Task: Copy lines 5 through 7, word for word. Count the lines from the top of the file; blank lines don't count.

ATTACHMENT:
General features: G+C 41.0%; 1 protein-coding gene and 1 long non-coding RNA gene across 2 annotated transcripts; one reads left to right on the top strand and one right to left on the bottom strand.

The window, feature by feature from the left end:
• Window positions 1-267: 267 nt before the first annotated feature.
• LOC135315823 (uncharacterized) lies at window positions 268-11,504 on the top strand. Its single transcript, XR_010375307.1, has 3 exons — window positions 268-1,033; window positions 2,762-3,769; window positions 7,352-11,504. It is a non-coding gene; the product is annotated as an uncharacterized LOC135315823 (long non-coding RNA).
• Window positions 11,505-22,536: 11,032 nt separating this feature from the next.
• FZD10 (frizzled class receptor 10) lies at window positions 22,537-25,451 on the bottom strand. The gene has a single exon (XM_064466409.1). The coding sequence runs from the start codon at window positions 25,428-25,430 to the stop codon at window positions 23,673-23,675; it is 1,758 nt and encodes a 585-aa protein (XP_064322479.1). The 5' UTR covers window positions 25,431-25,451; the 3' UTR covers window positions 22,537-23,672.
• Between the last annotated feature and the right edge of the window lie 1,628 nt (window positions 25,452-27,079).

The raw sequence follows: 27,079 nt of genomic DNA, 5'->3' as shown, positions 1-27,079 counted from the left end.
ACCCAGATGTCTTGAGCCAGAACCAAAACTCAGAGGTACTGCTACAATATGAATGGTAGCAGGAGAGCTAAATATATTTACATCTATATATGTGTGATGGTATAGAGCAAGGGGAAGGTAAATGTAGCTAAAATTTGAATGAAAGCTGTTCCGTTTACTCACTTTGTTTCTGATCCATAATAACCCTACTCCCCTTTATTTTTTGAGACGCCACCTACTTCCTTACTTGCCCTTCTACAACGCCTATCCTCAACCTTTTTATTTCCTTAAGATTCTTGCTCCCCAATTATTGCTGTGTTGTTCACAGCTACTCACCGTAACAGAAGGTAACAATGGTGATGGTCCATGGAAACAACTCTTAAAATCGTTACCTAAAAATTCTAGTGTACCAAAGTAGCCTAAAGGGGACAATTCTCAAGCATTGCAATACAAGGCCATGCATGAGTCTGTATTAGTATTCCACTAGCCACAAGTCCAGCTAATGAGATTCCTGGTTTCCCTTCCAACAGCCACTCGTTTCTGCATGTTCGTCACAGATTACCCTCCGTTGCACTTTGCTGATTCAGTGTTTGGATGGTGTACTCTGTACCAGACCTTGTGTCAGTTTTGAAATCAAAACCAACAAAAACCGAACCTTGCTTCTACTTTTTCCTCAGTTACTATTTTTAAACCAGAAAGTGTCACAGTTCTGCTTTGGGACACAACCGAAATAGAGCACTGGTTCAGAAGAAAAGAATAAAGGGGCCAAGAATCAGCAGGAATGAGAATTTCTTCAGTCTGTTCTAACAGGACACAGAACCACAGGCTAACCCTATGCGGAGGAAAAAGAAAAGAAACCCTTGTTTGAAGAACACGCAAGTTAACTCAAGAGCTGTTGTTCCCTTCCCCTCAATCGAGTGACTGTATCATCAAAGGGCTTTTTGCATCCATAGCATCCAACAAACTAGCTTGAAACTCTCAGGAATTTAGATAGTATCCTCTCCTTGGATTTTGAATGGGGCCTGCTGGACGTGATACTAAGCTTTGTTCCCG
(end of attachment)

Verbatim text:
• Window positions 11,505-22,536: 11,032 nt separating this feature from the next.
• FZD10 (frizzled class receptor 10) lies at window positions 22,537-25,451 on the bottom strand. The gene has a single exon (XM_064466409.1). The coding sequence runs from the start codon at window positions 25,428-25,430 to the stop codon at window positions 23,673-23,675; it is 1,758 nt and encodes a 585-aa protein (XP_064322479.1). The 5' UTR covers window positions 25,431-25,451; the 3' UTR covers window positions 22,537-23,672.
• Between the last annotated feature and the right edge of the window lie 1,628 nt (window positions 25,452-27,079).